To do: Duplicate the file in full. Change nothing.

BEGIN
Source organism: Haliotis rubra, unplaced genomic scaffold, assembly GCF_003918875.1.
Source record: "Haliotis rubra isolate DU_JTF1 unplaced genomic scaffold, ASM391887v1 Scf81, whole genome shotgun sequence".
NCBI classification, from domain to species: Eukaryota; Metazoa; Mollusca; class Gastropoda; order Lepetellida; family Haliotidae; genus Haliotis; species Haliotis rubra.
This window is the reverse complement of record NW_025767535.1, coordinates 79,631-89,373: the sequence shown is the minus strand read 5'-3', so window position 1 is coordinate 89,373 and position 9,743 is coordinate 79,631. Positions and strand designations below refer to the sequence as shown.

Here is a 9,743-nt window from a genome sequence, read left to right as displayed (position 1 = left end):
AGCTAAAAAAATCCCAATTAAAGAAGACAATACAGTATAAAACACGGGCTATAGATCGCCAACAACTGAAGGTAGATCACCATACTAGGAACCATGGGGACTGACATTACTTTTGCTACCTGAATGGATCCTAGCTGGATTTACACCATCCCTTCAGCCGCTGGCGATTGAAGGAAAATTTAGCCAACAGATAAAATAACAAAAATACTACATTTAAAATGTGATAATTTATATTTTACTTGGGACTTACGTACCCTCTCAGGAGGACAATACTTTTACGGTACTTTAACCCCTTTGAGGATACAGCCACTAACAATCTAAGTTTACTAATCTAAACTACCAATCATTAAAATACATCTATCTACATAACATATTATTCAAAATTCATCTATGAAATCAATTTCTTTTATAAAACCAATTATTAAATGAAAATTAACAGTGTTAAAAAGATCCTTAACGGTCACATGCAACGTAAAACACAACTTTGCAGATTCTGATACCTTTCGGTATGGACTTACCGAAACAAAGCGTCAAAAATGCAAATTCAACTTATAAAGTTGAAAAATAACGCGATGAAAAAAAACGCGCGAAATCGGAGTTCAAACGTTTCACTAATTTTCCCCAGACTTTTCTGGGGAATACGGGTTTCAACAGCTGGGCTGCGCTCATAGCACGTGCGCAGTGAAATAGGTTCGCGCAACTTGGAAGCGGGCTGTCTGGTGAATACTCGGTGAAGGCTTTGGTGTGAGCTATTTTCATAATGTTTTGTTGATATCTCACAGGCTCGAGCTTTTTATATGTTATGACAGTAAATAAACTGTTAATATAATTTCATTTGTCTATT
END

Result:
Source organism: Haliotis rubra, unplaced genomic scaffold, assembly GCF_003918875.1.
Source record: "Haliotis rubra isolate DU_JTF1 unplaced genomic scaffold, ASM391887v1 Scf81, whole genome shotgun sequence".
NCBI classification, from domain to species: Eukaryota; Metazoa; Mollusca; class Gastropoda; order Lepetellida; family Haliotidae; genus Haliotis; species Haliotis rubra.
This window is the reverse complement of record NW_025767535.1, coordinates 79,631-89,373: the sequence shown is the minus strand read 5'-3', so window position 1 is coordinate 89,373 and position 9,743 is coordinate 79,631. Positions and strand designations below refer to the sequence as shown.

Here is a 9,743-nt window from a genome sequence, read left to right as displayed (position 1 = left end):
AGCTAAAAAAATCCCAATTAAAGAAGACAATACAGTATAAAACACGGGCTATAGATCGCCAACAACTGAAGGTAGATCACCATACTAGGAACCATGGGGACTGACATTACTTTTGCTACCTGAATGGATCCTAGCTGGATTTACACCATCCCTTCAGCCGCTGGCGATTGAAGGAAAATTTAGCCAACAGATAAAATAACAAAAATACTACATTTAAAATGTGATAATTTATATTTTACTTGGGACTTACGTACCCTCTCAGGAGGACAATACTTTTACGGTACTTTAACCCCTTTGAGGATACAGCCACTAACAATCTAAGTTTACTAATCTAAACTACCAATCATTAAAATACATCTATCTACATAACATATTATTCAAAATTCATCTATGAAATCAATTTCTTTTATAAAACCAATTATTAAATGAAAATTAACAGTGTTAAAAAGATCCTTAACGGTCACATGCAACGTAAAACACAACTTTGCAGATTCTGATACCTTTCGGTATGGACTTACCGAAACAAAGCGTCAAAAATGCAAATTCAACTTATAAAGTTGAAAAATAACGCGATGAAAAAAAACGCGCGAAATCGGAGTTCAAACGTTTCACTAATTTTCCCCAGACTTTTCTGGGGAATACGGGTTTCAACAGCTGGGCTGCGCTCATAGCACGTGCGCAGTGAAATAGGTTCGCGCAACTTGGAAGCGGGCTGTCTGGTGAATACTCGGTGAAGGCTTTGGTGTGAGCTATTTTCATAATGTTTTGTTGATATCTCACAGGCTCGAGCTTTTTATATGTTATGACAGTAAATAAACTGTTAATATAATTTCATTTGTCTATT